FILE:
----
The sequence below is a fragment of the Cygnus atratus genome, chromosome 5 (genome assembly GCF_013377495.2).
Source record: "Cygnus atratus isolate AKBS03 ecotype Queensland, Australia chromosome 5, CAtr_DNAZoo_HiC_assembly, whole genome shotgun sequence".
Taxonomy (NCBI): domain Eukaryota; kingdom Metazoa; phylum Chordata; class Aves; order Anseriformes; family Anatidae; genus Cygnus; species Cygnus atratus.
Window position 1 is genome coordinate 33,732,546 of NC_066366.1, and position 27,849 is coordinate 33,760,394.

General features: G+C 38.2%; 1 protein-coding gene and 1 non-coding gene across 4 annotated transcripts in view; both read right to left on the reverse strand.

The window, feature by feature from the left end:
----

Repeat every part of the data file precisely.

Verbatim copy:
The sequence below is a fragment of the Cygnus atratus genome, chromosome 5 (genome assembly GCF_013377495.2).
Source record: "Cygnus atratus isolate AKBS03 ecotype Queensland, Australia chromosome 5, CAtr_DNAZoo_HiC_assembly, whole genome shotgun sequence".
Taxonomy (NCBI): domain Eukaryota; kingdom Metazoa; phylum Chordata; class Aves; order Anseriformes; family Anatidae; genus Cygnus; species Cygnus atratus.
Window position 1 is genome coordinate 33,732,546 of NC_066366.1, and position 27,849 is coordinate 33,760,394.

General features: G+C 38.2%; 1 protein-coding gene and 1 non-coding gene across 4 annotated transcripts in view; both read right to left on the reverse strand.

The window, feature by feature from the left end: